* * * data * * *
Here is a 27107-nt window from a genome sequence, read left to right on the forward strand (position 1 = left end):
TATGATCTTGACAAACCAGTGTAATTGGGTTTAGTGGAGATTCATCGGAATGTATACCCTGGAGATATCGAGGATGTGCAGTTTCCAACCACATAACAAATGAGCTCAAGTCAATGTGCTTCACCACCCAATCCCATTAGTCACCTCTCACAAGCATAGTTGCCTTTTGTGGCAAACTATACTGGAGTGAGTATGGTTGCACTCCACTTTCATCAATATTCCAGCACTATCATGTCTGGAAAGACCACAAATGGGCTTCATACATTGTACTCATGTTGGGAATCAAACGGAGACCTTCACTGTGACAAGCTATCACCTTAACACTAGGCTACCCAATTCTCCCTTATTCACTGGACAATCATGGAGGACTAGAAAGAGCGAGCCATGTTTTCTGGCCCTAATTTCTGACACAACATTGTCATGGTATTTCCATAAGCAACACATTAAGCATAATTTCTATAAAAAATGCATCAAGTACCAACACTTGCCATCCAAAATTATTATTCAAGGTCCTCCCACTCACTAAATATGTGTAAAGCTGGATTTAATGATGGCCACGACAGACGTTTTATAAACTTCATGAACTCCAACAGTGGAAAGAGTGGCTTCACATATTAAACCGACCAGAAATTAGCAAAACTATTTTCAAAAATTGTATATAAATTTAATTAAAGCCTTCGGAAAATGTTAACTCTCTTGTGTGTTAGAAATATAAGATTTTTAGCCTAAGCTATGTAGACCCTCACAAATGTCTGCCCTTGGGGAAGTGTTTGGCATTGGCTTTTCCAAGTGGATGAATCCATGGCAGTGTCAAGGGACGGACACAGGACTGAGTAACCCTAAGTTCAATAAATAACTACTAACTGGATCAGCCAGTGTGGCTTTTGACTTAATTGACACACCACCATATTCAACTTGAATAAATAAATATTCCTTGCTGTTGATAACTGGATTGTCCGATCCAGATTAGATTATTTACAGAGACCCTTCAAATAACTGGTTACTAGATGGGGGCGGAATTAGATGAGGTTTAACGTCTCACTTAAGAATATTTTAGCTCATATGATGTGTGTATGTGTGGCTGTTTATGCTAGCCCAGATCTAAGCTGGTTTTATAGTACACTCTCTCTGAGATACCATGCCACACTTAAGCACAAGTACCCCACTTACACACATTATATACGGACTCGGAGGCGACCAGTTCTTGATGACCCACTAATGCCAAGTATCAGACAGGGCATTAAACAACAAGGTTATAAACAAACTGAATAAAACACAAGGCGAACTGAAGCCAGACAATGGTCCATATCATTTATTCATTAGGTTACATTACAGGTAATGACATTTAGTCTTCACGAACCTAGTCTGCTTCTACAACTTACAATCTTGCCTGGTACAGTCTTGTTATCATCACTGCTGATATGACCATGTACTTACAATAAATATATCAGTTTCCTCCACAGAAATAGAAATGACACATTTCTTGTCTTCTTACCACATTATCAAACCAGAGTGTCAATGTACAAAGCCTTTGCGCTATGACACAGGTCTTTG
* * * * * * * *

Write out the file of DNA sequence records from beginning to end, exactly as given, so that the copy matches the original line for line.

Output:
Here is a 27107-nt window from a genome sequence, read left to right on the forward strand (position 1 = left end):
TATGATCTTGACAAACCAGTGTAATTGGGTTTAGTGGAGATTCATCGGAATGTATACCCTGGAGATATCGAGGATGTGCAGTTTCCAACCACATAACAAATGAGCTCAAGTCAATGTGCTTCACCACCCAATCCCATTAGTCACCTCTCACAAGCATAGTTGCCTTTTGTGGCAAACTATACTGGAGTGAGTATGGTTGCACTCCACTTTCATCAATATTCCAGCACTATCATGTCTGGAAAGACCACAAATGGGCTTCATACATTGTACTCATGTTGGGAATCAAACGGAGACCTTCACTGTGACAAGCTATCACCTTAACACTAGGCTACCCAATTCTCCCTTATTCACTGGACAATCATGGAGGACTAGAAAGAGCGAGCCATGTTTTCTGGCCCTAATTTCTGACACAACATTGTCATGGTATTTCCATAAGCAACACATTAAGCATAATTTCTATAAAAAATGCATCAAGTACCAACACTTGCCATCCAAAATTATTATTCAAGGTCCTCCCACTCACTAAATATGTGTAAAGCTGGATTTAATGATGGCCACGACAGACGTTTTATAAACTTCATGAACTCCAACAGTGGAAAGAGTGGCTTCACATATTAAACCGACCAGAAATTAGCAAAACTATTTTCAAAAATTGTATATAAATTTAATTAAAGCCTTCGGAAAATGTTAACTCTCTTGTGTGTTAGAAATATAAGATTTTTAGCCTAAGCTATGTAGACCCTCACAAATGTCTGCCCTTGGGGAAGTGTTTGGCATTGGCTTTTCCAAGTGGATGAATCCATGGCAGTGTCAAGGGACGGACACAGGACTGAGTAACCCTAAGTTCAATAAATAACTACTAACTGGATCAGCCAGTGTGGCTTTTGACTTAATTGACACACCACCATATTCAACTTGAATAAATAAATATTCCTTGCTGTTGATAACTGGATTGTCCGATCCAGATTAGATTATTTACAGAGACCCTTCAAATAACTGGTTACTAGATGGGGGCGGAATTAGATGAGGTTTAACGTCTCACTTAAGAATATTTTAGCTCATATGATGTGTGTATGTGTGGCTGTTTATGCTAGCCCAGATCTAAGCTGGTTTTATAGTACACTCTCTCTGAGATACCATGCCACACTTAAGCACAAGTACCCCACTTACACACATTATATACGGACTCGGAGGCGACCAGTTCTTGATGACCCACTAATGCCAAGTATCAGACAGGGCATTAAACAACAAGGTTATAAACAAACTGAATAAAACACAAGGCGAACTGAAGCCAGACAATGGTCCATATCATTTATTCATTAGGTTACATTACAGGTAATGACATTTAGTCTTCACGAACCTAGTCTGCTTCTACAACTTACAATCTTGCCTGGTACAGTCTTGTTATCATCACTGCTGATATGACCATGTACTTACAATAAATATATCAGTTTCCTCCACAGAAATAGAAATGACACATTTCTTGTCTTCTTACCACATTATCAAACCAGAGTGTCAATGTACAAAGCCTTTGCGCTATGACACAGGTCTTTG